Nearness of God is real!
When God created us, God made companion’s not “spur-of-the-moment” acquaintances. No Indeed! God wanted to be surrounded by “dear” friends--He truly wanted to be “best friends forever” with us. God was in our friendship for keeps and He wanted us to be there too. To this end, God fulfilled His part of by sending Jesus to insure the commitment. Now we have the nearness of our God through Eucharist, the Body and Blood of Christ. Every time we receive the Eucharist, we embrace the nearness of our God in our lives, in our times and in our world.
Jesus is traveling with us on our pilgrimage to Heaven, which is just another way that God is assured of our safe arrival. And it provides God with opportunities to participate in our lives. How? God does it when Eucharist is celebrated.
When we celebrate our joys, the birth of a new son or daughter, or choose that special someone with whom we want to spend the rest of our lives, we do it with Jesus in Eucharist. It is in Eucharist that God says silently that we are "best friends forever.”
At other times we may gather with family and friends to mourn the loss of a close friend or loved one, or bear another burden too difficult to carry alone--it is at such times that we know our God is near, but felt in different ways.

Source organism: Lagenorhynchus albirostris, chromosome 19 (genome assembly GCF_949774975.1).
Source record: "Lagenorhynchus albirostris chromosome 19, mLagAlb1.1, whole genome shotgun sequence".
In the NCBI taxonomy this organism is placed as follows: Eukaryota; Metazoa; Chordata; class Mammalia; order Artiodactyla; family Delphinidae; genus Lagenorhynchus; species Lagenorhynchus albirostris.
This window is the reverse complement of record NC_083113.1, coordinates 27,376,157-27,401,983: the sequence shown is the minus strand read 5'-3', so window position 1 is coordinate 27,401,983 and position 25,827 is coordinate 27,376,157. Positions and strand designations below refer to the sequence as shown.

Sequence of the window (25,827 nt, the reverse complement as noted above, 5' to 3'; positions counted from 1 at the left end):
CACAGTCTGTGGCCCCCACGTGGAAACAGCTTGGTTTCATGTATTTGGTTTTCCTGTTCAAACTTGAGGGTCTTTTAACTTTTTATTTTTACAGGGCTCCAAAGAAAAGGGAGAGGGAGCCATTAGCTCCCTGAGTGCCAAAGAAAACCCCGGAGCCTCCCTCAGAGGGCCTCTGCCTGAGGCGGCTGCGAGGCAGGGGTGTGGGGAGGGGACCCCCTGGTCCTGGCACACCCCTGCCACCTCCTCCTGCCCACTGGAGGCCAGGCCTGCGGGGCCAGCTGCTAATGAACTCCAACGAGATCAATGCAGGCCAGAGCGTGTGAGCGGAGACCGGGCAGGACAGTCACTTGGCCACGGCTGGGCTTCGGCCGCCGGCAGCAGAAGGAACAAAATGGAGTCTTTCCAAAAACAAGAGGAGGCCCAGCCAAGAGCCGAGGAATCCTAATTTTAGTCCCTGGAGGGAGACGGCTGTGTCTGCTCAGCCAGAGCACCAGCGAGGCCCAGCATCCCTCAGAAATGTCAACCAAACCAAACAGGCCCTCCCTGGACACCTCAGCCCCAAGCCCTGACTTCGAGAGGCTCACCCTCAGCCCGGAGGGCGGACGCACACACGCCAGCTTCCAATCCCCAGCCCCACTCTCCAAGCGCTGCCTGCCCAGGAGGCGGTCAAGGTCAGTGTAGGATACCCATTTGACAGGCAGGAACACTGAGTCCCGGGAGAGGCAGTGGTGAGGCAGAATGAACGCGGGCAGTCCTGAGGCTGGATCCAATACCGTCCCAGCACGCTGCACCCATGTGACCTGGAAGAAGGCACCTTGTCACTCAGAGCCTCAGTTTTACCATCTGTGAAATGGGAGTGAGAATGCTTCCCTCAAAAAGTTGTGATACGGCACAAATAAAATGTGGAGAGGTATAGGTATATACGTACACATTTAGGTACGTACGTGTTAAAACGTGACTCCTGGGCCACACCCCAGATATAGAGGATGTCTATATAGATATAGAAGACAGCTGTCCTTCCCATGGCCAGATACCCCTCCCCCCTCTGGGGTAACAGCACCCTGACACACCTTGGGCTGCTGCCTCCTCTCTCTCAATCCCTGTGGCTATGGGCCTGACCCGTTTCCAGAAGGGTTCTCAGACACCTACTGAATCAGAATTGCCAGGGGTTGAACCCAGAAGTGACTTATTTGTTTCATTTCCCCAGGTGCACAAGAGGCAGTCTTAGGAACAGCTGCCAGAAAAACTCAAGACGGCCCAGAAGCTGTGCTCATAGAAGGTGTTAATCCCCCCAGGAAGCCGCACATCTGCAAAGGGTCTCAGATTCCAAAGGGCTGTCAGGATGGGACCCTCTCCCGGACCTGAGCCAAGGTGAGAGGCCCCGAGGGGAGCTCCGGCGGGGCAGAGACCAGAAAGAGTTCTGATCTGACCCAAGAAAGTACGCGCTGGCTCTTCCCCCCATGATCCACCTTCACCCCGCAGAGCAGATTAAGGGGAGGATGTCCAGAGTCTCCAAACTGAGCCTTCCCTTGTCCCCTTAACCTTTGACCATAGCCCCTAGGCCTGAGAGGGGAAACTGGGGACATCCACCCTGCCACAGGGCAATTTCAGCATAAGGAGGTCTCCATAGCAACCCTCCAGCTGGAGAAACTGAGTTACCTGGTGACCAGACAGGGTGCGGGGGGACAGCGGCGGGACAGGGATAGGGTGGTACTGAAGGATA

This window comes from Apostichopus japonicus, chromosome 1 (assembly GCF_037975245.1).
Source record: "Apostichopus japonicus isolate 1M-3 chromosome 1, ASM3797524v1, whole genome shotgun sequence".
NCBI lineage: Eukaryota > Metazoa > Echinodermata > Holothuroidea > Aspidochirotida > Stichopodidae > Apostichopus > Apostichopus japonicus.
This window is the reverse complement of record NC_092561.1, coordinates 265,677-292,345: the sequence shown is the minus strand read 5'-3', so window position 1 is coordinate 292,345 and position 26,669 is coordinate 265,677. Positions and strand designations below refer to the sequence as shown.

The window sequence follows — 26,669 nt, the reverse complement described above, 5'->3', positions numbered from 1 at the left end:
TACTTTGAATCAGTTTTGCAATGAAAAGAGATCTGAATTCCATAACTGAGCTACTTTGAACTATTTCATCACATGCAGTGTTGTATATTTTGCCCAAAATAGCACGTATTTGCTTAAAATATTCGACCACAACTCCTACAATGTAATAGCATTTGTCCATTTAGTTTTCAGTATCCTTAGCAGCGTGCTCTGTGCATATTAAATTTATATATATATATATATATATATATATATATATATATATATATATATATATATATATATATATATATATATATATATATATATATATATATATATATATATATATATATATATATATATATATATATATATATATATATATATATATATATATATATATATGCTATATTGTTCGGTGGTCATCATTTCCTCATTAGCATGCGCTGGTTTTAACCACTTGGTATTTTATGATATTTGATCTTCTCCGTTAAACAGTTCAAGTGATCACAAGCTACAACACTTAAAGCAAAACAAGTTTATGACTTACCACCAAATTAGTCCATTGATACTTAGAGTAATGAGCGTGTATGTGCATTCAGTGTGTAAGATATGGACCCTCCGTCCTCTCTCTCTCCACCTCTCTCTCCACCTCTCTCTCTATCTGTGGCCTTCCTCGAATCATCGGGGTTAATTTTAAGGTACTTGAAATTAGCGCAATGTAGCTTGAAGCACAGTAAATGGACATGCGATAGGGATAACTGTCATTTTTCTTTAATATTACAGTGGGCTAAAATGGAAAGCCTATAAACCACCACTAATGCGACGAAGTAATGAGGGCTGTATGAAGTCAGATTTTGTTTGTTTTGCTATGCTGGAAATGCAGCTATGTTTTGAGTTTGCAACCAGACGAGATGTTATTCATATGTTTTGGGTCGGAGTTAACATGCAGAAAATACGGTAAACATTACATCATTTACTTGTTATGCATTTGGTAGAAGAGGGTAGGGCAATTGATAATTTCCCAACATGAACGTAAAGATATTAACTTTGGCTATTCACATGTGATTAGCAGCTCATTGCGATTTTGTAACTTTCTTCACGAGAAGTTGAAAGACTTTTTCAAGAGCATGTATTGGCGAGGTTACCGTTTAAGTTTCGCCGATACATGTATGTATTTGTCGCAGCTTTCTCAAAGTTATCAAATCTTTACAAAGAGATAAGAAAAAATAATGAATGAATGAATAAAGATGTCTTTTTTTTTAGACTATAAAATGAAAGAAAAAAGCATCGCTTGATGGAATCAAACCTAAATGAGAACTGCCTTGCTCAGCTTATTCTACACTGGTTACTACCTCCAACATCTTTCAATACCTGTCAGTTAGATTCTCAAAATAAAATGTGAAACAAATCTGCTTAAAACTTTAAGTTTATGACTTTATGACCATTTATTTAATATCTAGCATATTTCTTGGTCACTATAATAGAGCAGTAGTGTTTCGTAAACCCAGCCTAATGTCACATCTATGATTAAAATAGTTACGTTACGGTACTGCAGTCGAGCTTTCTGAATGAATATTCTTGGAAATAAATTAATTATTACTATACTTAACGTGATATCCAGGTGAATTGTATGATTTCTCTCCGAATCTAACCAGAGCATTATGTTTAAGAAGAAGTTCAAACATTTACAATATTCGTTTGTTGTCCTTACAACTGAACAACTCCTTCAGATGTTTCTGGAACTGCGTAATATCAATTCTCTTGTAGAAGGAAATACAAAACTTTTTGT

At the recent funeral of Beau Biden, the 46 year old son of our Vice –President, Joseph Biden, his family sat together in the Church pew--clinging tightly to each other. Although heartbroken by the loss of this gallant young man, their touching seemed to inspire them with the love they share as a family.
It was evident their hearts were stricken with grief, for a bright light was taken from them, but the love for one another woven in their lives was so real and so vigorous it literally poured over the entire family giving them a glow of hope and joy that seemed to overpower their sorrow. As Beau's siblings shared their words about their brother, the nearness of God shined through and was felt by the entire congregation. This is Eucharist, i.e., Jesus' presence rising up from that deeply shared love.
It reminded me of a quote: “The strange beauty of suffering is the beauty of having others help us overcome our suffering.” God’s nearness always emanates from those that love, and willingly share it with those who need it.
When Jesus directed us to “Love God and Love our Neighbor,” Jesus reminded us love works in the reverse too. When we love our neighbor, we also love our God. As I listened to the Biden family eulogize Beau, I understood “Blessed are those who mourn for they shall be comforted.” God meant we comfort for Him. When we do, the nearness of God glimmers and sparkles, as it did that day in the church.
And no matter how broken or crushed we feel, Eucharist will continue to lead us to “the supper of the lamb.” For at this table, like Beau, and the others who have gone before us, we will experience the “nearness of God” and there we will all be “best friends forever.”